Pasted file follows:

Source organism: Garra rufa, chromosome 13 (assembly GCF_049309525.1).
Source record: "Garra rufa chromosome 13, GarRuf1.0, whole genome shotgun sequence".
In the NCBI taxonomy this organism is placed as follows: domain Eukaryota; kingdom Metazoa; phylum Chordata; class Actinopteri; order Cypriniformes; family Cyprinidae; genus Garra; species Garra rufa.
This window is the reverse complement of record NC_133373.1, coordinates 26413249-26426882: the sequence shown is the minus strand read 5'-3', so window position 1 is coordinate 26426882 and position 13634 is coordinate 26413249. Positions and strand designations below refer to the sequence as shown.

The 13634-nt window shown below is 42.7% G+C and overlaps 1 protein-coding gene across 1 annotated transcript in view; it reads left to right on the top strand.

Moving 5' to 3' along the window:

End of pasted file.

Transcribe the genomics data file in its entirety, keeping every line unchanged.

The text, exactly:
Source organism: Garra rufa, chromosome 13 (assembly GCF_049309525.1).
Source record: "Garra rufa chromosome 13, GarRuf1.0, whole genome shotgun sequence".
In the NCBI taxonomy this organism is placed as follows: domain Eukaryota; kingdom Metazoa; phylum Chordata; class Actinopteri; order Cypriniformes; family Cyprinidae; genus Garra; species Garra rufa.
This window is the reverse complement of record NC_133373.1, coordinates 26413249-26426882: the sequence shown is the minus strand read 5'-3', so window position 1 is coordinate 26426882 and position 13634 is coordinate 26413249. Positions and strand designations below refer to the sequence as shown.

The 13634-nt window shown below is 42.7% G+C and overlaps 1 protein-coding gene across 1 annotated transcript in view; it reads left to right on the top strand.

Moving 5' to 3' along the window: